Best tips to treating dry Summer skin

Your skin is dry if…

Believe it or not, dry skin is actually something that’s genetically passed down. Dry skin is more of a hereditary condition. It literally means your body doesn’t produce as much sebum—so it’s something you’re born with, rather than something that develops over time.

How do I know if I have dry skin?

Signs of dry skin can include:

  • Scaliness or flaking
  • Roughness
  • Tightness, especially after cleansing
  • Ageing, especially fine lines around the eyes where skin is thinnest

Here’s how to know if you fall under the scientifically dry category:

  • Wash your face with a gentle, sulphate-free cleanser and check on your skin an hour later. If it’s lacking in moisture all over and feels tight throughout your entire complexion you probably truly have dry skin. If, however, only your cheeks feel tight and itchy (and definitely don’t look dewy), then it’s more likely to be an issue of dehydration.
  • Dehydrated skin “feels tight, rough, or sensitive” in certain spots. Rather than being habitually without oil, it’s more like an occasional sense of dryness that’s brought on by environmental factors.
  • The best way to understand if your complexion should be categorised as dry is to observe consistency of dryness over spells of it. You really just have to get to know your skin—it’s a relationship. When you notice your face feels uncomfortable, watch the markers—what you’re eating, how your stress levels are, where you are in your cycle—and note how it changes throughout a 28-day cycle. If it eventually returns to that normal glow, you were just dehydrated. If not, consider your complexion as dry.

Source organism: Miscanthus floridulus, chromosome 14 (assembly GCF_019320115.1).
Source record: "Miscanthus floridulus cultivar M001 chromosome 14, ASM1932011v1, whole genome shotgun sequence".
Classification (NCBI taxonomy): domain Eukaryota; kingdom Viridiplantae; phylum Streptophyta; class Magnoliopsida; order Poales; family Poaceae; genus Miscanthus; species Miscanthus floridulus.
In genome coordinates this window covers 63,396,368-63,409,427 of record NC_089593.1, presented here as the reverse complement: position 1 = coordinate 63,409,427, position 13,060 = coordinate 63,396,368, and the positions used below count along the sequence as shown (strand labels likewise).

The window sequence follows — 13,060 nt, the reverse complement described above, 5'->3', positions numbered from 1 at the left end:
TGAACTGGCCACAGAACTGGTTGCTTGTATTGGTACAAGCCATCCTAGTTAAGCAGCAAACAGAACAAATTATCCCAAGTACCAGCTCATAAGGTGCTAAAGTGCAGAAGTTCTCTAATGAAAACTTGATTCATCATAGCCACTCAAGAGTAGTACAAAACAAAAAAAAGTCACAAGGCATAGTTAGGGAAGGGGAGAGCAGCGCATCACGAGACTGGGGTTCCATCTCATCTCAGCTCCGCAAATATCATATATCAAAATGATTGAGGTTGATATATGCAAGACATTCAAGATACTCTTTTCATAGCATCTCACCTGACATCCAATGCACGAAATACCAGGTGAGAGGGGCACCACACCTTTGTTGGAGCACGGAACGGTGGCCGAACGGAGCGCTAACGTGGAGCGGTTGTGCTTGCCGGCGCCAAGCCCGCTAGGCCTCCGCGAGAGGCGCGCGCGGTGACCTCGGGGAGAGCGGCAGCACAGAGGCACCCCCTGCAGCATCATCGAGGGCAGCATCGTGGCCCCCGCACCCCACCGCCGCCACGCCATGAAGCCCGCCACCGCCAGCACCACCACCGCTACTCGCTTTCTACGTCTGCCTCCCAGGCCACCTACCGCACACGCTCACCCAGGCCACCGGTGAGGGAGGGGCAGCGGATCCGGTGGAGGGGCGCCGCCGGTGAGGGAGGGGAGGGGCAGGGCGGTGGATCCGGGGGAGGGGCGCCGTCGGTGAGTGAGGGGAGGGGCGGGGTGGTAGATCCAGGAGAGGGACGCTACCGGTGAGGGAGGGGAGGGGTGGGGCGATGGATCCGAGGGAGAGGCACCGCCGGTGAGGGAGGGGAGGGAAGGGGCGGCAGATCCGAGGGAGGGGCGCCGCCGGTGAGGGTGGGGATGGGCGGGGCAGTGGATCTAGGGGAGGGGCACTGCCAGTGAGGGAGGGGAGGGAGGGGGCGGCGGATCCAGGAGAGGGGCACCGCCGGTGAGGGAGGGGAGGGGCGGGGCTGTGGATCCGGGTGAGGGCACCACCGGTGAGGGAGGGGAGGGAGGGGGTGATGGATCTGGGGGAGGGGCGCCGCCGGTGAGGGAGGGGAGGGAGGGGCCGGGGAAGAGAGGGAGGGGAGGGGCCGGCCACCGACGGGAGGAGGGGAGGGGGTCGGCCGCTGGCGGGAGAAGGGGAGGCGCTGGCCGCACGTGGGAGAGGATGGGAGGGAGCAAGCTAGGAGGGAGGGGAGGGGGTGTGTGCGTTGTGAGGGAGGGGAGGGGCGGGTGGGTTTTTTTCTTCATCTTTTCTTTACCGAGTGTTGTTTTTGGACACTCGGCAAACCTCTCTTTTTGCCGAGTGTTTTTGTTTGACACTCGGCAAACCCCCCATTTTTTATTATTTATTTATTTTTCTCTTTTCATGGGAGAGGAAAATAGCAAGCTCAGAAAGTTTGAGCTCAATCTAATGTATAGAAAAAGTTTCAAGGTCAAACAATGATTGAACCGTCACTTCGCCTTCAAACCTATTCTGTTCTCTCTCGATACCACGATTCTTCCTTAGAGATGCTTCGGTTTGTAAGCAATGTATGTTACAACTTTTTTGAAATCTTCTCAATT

What can help?

For once, drinking the right amount of water isn’t going to do the trick—not on its own, at least. [Dealing with it] is like a workout for your skin. You want it to be strong and not over-exfoliated or cleansed. If your skin’s dry, lean towards moisturisers for support that contain an occlusive ingredient that forms a protective seal over the surface of the skin, naturally speaking like cocoa, shea or mango butters. Dehydrated skin types, on the other hand, should look for hydrators like hyaluronic acid-based products. Hyaluronic acid is like a sponge that binds to water at 1000 times its weight. Our “Chia Seed + Vegan Hyaluronic” serum will do the trick. Chia’s fatty acids work to encourage a more plump look to the skin. They also help maintain moisture levels, which reduces the appearance of fine lines and wrinkles as well as relieving dryness and peeling.

And though you can’t change the amount of sebum your skin produces, both dry and dehydrated complexions can benefit from the following skin-care practices:

Strengthen the skin barrier
Look for cleansers that dissolve skin impurities using the like-dissolves-like theory versus cleaning your face with amped-up surfactants. That means that opting for an oil-based, balm, or creamy cleanser could help you to degunk your face without further drying it out.

Look for aqueous skin-care products
Use water-rich products that have water (coconut counts) or aloe juice as the first ingredient.

  • Coconut Facial Spritz (new product)
  • Gentle Facial Mist

Apply moisturiser when skin is wet
People are missing that water step. When you apply your holy grail facial oil, balm or cream, make sure your skin is very damp—either freshly cleansed without patting dry or freshly sprayed with a mist. That’ll prevent dehydrated skin and also help dry skin not get dehydrated.

Do you have any questions regarding your dry skin?

If so, share it in the comments below or email me at

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